Only in the world of collecting could something be considered “Good” but not actually look as good as the more non-specific qualifier “Fine.” But if you’re going to collect comic books, you need to know your grading terminology or live to regret your ignorance.
A few months ago, I said I’ve made a few purchases that I’ve come to regret during my many years of collecting – fortunately nothing too big or significant dollars and cents-wise – but still, if I could go back in time, I would stop myself from buying these issues. Amazing Spider-Man #313 is one of those issues, not because it’s a particularly expensive issue, and not because I spent that much on it, but because it’s a haunting reminder of a time when I thought of myself as a legitimate collector, but I didn’t know the ins-and-outs and terminology of the industry. In this case, I needed to know my grading.
I picked up ASM #313 during a weird in-between time for my collection. I was a few years past the period when I first started buying Silver Age issues as a teenager, but I also hadn’t yet received the “big box of comics” of ASM’s in the 200s, 300s and 400s that would essentially resuscitate my collection and put me well on my way to eventually owning every issue of ASM. I was trolling eBay and saw a couple of auctions of Todd McFarlane-era issues, and since I still had (still do today) an attachment to these issues because they were first released when I was a little kid, I submitted some bids and shockingly won the comics with very little competition or drama. That was red flag number one, but I didn’t quite understand why in the moment.
One of the first things I did when I started Chasing Amazing, was create a page dedicated to the comic book grading scale because I know I’ll occasionally throw the terms around like Near Mint, Very Fine, etc. and since I know that just as many non-collectors will read this site as collectors, I wanted them to have at least some sense of what I was talking about. But maybe I also posted that page because ASM #313 is constantly on my mind. Hey, just like Peter Parker, I needed to learn from my mistakes.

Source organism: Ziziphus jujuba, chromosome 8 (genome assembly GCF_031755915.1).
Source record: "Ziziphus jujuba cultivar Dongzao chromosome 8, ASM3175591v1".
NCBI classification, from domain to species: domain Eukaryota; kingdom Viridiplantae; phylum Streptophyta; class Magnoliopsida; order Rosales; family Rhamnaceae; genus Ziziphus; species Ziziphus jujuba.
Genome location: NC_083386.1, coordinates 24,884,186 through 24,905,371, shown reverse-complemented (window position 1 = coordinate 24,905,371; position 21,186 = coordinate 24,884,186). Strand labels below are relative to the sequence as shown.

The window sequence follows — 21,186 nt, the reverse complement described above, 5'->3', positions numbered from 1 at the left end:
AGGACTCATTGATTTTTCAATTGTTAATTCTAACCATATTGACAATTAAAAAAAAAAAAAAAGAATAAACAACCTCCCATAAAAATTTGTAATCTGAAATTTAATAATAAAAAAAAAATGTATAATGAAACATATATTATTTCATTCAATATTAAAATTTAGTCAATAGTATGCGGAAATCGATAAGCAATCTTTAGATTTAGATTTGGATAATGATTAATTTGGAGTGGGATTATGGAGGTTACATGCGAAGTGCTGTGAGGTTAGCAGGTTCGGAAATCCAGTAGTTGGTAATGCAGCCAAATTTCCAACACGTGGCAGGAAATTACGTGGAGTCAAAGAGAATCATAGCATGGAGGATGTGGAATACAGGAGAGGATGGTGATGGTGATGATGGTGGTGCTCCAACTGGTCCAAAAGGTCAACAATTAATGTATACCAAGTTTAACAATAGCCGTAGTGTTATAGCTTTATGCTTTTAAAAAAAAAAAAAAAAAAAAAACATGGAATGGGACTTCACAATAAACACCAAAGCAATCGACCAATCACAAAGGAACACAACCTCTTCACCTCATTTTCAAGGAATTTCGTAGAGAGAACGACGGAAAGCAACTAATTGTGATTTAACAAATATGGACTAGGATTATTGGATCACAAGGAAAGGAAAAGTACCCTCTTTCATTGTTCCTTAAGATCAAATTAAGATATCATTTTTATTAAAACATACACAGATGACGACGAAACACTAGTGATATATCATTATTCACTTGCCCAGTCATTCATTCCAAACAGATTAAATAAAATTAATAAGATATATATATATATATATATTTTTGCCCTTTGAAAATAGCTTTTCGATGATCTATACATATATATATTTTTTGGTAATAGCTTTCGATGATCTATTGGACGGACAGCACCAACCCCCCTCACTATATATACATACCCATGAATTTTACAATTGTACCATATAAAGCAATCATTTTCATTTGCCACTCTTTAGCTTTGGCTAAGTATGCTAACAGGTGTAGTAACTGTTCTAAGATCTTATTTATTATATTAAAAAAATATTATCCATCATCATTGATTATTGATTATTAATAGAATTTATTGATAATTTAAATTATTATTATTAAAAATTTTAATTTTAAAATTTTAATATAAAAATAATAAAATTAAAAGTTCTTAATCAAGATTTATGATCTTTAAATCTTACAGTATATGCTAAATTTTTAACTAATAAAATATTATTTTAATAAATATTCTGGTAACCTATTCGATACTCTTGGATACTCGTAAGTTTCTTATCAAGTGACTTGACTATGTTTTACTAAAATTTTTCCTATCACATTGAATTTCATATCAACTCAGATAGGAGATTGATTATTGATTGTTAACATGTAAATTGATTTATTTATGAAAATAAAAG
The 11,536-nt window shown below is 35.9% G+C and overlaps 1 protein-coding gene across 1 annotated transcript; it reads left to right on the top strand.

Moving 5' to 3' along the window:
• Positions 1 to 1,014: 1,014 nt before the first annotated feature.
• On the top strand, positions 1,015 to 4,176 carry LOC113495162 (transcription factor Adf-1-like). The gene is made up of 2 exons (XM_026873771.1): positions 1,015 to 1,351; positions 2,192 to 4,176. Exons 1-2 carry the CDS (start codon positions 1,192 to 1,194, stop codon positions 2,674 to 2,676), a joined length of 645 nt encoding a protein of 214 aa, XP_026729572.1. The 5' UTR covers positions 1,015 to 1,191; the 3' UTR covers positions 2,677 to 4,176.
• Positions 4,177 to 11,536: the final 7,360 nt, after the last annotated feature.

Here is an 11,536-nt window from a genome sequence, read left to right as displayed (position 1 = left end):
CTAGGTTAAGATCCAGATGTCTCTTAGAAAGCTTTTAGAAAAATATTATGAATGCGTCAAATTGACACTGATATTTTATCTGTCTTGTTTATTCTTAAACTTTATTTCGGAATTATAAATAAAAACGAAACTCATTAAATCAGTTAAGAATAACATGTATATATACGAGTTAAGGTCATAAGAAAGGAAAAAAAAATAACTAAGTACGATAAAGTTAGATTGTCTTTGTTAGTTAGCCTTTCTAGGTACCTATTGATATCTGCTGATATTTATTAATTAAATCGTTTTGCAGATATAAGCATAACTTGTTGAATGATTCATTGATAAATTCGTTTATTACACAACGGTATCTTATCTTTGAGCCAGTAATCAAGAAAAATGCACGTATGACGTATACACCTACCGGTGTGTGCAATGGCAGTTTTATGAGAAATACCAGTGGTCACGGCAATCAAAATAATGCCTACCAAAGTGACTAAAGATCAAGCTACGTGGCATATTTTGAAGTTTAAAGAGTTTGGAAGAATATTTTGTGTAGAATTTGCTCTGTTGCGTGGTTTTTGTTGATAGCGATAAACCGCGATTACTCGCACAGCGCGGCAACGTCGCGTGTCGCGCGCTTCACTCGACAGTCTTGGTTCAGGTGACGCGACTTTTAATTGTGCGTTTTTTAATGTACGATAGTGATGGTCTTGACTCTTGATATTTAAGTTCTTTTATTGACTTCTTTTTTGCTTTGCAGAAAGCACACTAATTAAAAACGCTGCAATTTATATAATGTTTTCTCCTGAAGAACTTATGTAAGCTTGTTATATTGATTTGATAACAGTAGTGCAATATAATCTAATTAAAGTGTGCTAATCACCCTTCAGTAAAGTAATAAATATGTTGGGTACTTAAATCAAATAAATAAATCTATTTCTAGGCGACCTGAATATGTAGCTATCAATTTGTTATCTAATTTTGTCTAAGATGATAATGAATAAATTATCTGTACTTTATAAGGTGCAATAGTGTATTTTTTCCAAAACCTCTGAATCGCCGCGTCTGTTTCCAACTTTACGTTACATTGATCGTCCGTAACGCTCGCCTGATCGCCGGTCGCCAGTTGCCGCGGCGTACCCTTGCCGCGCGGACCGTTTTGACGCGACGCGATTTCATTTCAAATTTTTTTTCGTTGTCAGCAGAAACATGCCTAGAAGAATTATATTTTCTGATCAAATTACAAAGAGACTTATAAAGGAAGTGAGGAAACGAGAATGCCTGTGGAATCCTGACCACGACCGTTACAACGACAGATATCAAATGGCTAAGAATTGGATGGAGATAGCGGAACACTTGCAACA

Don’t get me wrong, I wasn’t completely oblivious to the idea of a collector grading system. When I used to buy baseball cards, I remember looking up the price in a Beckett nagazine and I’d see a “Near Mint” listing, and then a lower price for a card that had sustained a little more wear and tear. I always loved to pretend I owned a card that was worth the full Near Mint value, but even as a little kid, I knew better. My cards were not in Near Mint condition.
I assumed comic books had a similar scale. When I started buying my first Silver Age issues, I would look up the Near Mint value in Wizard magazine and boast to the other kids at school that I had a comic that was worth “x amount,” but I also knew that the comics I owned were beat up – they had creases and spine rolls and yellowing pages. I just didn’t know that I was buying a “Good” comic or a “Very Good” comic. It just wasn’t Near Mint. It was the lower grade. Call it “Not Mint.”